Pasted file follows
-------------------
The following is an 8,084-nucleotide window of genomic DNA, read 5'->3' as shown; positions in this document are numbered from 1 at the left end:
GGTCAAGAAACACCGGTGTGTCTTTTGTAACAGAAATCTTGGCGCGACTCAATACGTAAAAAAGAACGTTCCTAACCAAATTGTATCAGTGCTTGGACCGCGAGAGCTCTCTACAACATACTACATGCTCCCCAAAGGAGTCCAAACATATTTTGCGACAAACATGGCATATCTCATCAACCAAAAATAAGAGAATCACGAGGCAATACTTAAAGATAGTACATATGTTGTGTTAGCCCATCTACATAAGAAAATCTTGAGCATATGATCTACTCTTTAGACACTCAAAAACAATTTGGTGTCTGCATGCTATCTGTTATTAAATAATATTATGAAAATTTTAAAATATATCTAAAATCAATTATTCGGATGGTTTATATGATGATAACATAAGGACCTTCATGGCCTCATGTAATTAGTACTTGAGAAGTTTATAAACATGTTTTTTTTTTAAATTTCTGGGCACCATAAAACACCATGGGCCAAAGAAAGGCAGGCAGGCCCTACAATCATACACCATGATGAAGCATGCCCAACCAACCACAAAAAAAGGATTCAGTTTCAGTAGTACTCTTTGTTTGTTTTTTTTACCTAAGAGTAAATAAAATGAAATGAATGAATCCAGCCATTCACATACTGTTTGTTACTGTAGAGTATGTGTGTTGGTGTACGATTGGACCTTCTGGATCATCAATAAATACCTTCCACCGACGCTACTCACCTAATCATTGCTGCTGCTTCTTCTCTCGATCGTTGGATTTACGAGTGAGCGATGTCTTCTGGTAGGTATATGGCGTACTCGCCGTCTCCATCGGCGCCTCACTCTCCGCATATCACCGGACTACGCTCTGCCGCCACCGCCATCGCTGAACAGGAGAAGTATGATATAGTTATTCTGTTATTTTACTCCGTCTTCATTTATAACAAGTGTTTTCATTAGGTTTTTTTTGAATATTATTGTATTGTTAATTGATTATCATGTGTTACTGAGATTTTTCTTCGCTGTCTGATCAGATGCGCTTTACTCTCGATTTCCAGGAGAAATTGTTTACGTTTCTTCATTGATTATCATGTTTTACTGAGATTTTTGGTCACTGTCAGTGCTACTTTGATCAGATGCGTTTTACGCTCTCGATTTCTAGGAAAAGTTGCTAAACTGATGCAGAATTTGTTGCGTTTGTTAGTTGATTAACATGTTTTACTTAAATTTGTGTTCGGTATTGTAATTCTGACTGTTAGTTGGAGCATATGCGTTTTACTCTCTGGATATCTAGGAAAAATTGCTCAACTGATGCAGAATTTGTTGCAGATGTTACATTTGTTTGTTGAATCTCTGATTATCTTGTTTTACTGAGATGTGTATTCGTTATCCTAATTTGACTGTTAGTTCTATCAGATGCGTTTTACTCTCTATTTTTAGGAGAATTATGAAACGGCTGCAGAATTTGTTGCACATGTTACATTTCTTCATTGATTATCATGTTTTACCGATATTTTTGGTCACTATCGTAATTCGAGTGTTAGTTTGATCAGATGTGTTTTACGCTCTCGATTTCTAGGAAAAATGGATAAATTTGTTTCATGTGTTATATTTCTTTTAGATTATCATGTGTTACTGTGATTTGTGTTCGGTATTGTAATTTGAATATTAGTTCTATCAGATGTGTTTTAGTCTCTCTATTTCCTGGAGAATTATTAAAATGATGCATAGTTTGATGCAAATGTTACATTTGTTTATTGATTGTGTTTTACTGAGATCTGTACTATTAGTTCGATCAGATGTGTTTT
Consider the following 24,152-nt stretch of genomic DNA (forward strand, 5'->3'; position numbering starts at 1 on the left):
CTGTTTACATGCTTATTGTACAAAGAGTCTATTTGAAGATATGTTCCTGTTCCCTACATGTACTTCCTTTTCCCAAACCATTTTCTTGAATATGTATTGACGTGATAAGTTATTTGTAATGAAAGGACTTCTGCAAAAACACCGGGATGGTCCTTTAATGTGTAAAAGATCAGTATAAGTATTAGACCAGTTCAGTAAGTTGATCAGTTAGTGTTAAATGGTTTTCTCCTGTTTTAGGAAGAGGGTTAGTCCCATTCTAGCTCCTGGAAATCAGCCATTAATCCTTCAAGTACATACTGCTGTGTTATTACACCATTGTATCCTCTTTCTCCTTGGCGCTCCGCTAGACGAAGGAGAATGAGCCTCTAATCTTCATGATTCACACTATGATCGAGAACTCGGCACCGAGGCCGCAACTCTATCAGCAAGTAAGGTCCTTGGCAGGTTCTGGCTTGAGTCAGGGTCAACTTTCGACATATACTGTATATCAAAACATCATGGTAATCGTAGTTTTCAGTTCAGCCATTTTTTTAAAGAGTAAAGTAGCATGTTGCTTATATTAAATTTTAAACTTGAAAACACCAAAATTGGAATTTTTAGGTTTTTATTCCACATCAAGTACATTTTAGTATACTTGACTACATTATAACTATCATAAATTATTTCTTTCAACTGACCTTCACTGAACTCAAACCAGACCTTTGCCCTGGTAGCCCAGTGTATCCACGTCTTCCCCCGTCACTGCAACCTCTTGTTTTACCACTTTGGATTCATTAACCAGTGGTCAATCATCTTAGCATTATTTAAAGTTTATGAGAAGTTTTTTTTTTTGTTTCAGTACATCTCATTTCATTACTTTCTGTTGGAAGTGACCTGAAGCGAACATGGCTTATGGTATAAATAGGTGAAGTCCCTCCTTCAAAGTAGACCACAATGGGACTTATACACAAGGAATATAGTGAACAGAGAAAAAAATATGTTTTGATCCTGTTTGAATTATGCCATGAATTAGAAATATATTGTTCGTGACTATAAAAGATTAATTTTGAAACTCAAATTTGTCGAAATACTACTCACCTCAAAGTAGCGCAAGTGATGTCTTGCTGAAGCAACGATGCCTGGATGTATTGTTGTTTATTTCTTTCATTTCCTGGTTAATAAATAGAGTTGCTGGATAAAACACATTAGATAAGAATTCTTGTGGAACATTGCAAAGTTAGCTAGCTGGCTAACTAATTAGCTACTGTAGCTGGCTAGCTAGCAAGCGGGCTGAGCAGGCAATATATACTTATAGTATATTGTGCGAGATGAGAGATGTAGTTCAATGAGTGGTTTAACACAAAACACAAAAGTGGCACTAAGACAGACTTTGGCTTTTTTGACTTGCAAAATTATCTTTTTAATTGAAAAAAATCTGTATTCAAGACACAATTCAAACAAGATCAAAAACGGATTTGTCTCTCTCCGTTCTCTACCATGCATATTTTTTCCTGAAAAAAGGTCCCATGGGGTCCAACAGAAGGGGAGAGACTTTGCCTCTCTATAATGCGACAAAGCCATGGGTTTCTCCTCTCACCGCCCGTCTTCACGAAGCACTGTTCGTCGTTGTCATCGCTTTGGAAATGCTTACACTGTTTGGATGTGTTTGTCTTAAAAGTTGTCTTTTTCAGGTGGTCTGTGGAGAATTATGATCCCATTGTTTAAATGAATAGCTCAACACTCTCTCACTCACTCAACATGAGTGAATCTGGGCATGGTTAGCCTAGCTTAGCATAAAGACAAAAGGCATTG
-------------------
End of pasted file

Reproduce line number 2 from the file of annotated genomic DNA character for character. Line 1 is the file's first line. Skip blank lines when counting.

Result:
GGTCAAGAAACACCGGTGTGTCTTTTGTAACAGAAATCTTGGCGCGACTCAATACGTAAAAAAGAACGTTCCTAACCAAATTGTATCAGTGCTTGGACCGCGAGAGCTCTCTACAACATACTACATGCTCCCCAAAGGAGTCCAAACATATTTTGCGACAAACATGGCATATCTCATCAACCAAAAATAAGAGAATCACGAGGCAATACTTAAAGATAGTACATATGTTGTGTTAGCCCATCTACATAAGAAAATCTTGAGCATATGATCTACTCTTTAGACACTCAAAAACAATTTGGTGTCTGCATGCTATCTGTTATTAAATAATATTATGAAAATTTTAAAATATATCTAAAATCAATTATTCGGATGGTTTATATGATGATAACATAAGGACCTTCATGGCCTCATGTAATTAGTACTTGAGAAGTTTATAAACATGTTTTTTTTTTAAATTTCTGGGCACCATAAAACACCATGGGCCAAAGAAAGGCAGGCAGGCCCTACAATCATACACCATGATGAAGCATGCCCAACCAACCACAAAAAAAGGATTCAGTTTCAGTAGTACTCTTTGTTTGTTTTTTTTACCTAAGAGTAAATAAAATGAAATGAATGAATCCAGCCATTCACATACTGTTTGTTACTGTAGAGTATGTGTGTTGGTGTACGATTGGACCTTCTGGATCATCAATAAATACCTTCCACCGACGCTACTCACCTAATCATTGCTGCTGCTTCTTCTCTCGATCGTTGGATTTACGAGTGAGCGATGTCTTCTGGTAGGTATATGGCGTACTCGCCGTCTCCATCGGCGCCTCACTCTCCGCATATCACCGGACTACGCTCTGCCGCCACCGCCATCGCTGAACAGGAGAAGTATGATATAGTTATTCTGTTATTTTACTCCGTCTTCATTTATAACAAGTGTTTTCATTAGGTTTTTTTTGAATATTATTGTATTGTTAATTGATTATCATGTGTTACTGAGATTTTTCTTCGCTGTCTGATCAGATGCGCTTTACTCTCGATTTCCAGGAGAAATTGTTTACGTTTCTTCATTGATTATCATGTTTTACTGAGATTTTTGGTCACTGTCAGTGCTACTTTGATCAGATGCGTTTTACGCTCTCGATTTCTAGGAAAAGTTGCTAAACTGATGCAGAATTTGTTGCGTTTGTTAGTTGATTAACATGTTTTACTTAAATTTGTGTTCGGTATTGTAATTCTGACTGTTAGTTGGAGCATATGCGTTTTACTCTCTGGATATCTAGGAAAAATTGCTCAACTGATGCAGAATTTGTTGCAGATGTTACATTTGTTTGTTGAATCTCTGATTATCTTGTTTTACTGAGATGTGTATTCGTTATCCTAATTTGACTGTTAGTTCTATCAGATGCGTTTTACTCTCTATTTTTAGGAGAATTATGAAACGGCTGCAGAATTTGTTGCACATGTTACATTTCTTCATTGATTATCATGTTTTACCGATATTTTTGGTCACTATCGTAATTCGAGTGTTAGTTTGATCAGATGTGTTTTACGCTCTCGATTTCTAGGAAAAATGGATAAATTTGTTTCATGTGTTATATTTCTTTTAGATTATCATGTGTTACTGTGATTTGTGTTCGGTATTGTAATTTGAATATTAGTTCTATCAGATGTGTTTTAGTCTCTCTATTTCCTGGAGAATTATTAAAATGATGCATAGTTTGATGCAAATGTTACATTTGTTTATTGATTGTGTTTTACTGAGATCTGTACTATTAGTTCGATCAGATGTGTTTT